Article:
- 22513 Percutaneous vertebral augmentation, including cavity creation (fracture reduction and bone biopsy included when performed) using mechanical device (eg, kyphoplasty), 1 vertebral body, unilateral or bilateral cannulation, inclusive of all imaging guidance; thoracic
- 22514 Percutaneous vertebral augmentation, including cavity creation (fracture reduction and bone biopsy included when performed) using mechanical device (eg, kyphoplasty), 1 vertebral body, unilateral or bilateral cannulation, inclusive of all imaging guidance; lumbar
- 22515 Percutaneous vertebral augmentation, including cavity creation (fracture reduction and bone biopsy included when performed) using mechanical device (eg, kyphoplasty), 1 vertebral body, unilateral or bilateral cannulation, inclusive of all imaging guidance; each additional thoracic or lumbar vertebral body (List separately in addition to code for primary procedure)
- 0200T Percutaneous sacral augmentation (sacroplasty), unilateral injection(s), including the use of a balloon or mechanical device, when used, 1 or more needles, includes imaging guidance and bone biopsy, when performed
- 0201T Percutaneous sacral augmentation (sacroplasty), bilateral injections, including the use of a balloon or mechanical device, when used, 2 or more needles, includes imaging guidance and bone biopsy, when performed
- Blue Cross and Blue Shield Technology Evaluation Center (TEC). Percutaneous vertebroplasty for vertebral fractures caused by osteoporosis. TEC Assessments. 2010;Volume 25, Tab 9.
- Buchbinder R, Osborne RH, Ebeling PR, et al. A randomized trial of vertebroplasty for painful osteoporotic vertebral fractures. N Engl J Med. Aug 6 2009;361(6):557-568. PMID 19657121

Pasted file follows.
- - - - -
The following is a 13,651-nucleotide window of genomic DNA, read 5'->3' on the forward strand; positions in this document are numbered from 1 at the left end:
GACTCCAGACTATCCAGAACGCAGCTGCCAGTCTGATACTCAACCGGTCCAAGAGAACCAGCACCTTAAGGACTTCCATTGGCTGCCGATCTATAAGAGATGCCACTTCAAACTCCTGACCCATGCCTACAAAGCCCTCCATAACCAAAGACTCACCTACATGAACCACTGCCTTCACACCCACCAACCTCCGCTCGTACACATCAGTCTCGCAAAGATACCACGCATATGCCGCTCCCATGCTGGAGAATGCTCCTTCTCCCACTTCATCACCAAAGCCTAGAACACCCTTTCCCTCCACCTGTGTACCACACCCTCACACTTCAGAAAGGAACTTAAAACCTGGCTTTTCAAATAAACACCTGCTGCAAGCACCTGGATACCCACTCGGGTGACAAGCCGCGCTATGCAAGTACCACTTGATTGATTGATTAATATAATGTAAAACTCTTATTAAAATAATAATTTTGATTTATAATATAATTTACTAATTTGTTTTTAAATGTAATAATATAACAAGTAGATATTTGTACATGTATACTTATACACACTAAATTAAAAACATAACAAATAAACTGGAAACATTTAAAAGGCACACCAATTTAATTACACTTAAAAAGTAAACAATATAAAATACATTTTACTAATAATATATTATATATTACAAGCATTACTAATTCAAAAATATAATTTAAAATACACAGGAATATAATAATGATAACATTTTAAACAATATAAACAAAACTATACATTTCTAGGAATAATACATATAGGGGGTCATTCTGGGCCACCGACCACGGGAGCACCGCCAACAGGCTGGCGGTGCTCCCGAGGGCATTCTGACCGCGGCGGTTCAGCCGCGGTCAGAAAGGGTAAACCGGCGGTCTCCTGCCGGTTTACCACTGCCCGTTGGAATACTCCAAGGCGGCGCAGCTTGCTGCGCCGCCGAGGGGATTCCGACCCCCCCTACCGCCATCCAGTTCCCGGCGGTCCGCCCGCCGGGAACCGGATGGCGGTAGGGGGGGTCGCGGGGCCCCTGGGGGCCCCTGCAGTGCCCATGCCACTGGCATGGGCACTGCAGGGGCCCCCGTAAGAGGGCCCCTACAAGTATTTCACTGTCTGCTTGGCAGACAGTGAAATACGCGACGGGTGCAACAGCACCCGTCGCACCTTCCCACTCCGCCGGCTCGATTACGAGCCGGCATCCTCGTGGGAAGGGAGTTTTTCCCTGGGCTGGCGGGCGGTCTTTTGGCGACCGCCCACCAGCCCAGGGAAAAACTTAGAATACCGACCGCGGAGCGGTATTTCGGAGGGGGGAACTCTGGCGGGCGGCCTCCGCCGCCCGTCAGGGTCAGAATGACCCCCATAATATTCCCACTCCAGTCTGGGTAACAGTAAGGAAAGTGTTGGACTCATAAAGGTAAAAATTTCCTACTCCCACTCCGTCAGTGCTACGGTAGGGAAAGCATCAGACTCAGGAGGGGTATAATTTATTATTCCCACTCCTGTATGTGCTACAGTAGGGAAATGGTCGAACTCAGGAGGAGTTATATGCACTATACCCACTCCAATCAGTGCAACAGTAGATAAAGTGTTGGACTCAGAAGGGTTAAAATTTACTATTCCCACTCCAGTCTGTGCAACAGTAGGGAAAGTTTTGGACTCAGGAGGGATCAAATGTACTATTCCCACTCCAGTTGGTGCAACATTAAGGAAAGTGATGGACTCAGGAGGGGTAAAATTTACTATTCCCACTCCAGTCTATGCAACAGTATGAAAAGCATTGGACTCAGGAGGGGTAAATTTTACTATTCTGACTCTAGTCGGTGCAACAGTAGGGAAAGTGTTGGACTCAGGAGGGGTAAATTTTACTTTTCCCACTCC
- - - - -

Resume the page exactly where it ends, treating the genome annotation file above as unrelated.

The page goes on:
- Staples MP, Kallmes DF, Comstock BA, et al. Effectiveness of vertebroplasty using individual patient data from two randomised placebo controlled trials: meta-analysis. BMJ. 2011;343:d3952. PMID 21750078
- Chen D, An ZQ, Song S, et al. Percutaneous vertebroplasty compared with conservative treatment in patients with chronic painful osteoporotic spinal fractures. J Clin Neurosci. Mar 2014;21(3):473-477. PMID 24315046
- Wang LJ, Yang HL, Shi YX, et al. Pulmonary cement embolism associated with percutaneous vertebroplasty or kyphoplasty: a systematic review. Orthop Surg. Aug 2012;4(3):182-189. PMID 22927153
- ACR-ASNR-ASSR=SIR-SNIS. Practice guideline for the performance of vertebral augmentation 2012.
- Barr JD, Jensen ME, Hirsch JA, et al. Position statement on percutaneous vertebral augmentation: a consensus statement developed by the Society of Interventional Radiology (SIR), American Association of Neurological Surgeons (AANS) and the Congress of Neurological Surgeons (CNS), American College of Radiology (ACR), American Society of Neuroradiology (ASNR), American Society of Spine Radiology (ASSR), Canadian Interventional Radiology Association (CIRA), and the Society of NeuroInterventional Surgery (SNIS). J Vasc Interv Radiol. Feb 2014;25(2):171-181. PMID 24325929
- American College of Radiology. Management of Compression Fractures. 2013.
- American Academy of Orthopaedic Surgeons (AAOS). Clinical Practice Guideline Treatment of osteoporotic spinal compression fractures. 2010.
- National Institute for Health and Care Excellence (NICE). IPG 12: Percutaneous Vertebroplasty. 2003.
- National Institute for Health and Care Excellence (NICE). TA 279 Percutaneous vertebroplasty and percutaneous balloon kyphoplasty for treating osteoporotic vertebral compression fractures. 2013.
- ECRI Institute, Health Technology Assessment, StabiliT vertebral augmentation system (Dfine, Inc.) for treating vertebral fractures. June 2016.
- ECRI Institute, Health Technology Assessment, Overview of four selected balloon kyphoplasty and vertebral augmentation systems. November 2015.
April 2017 - New Policy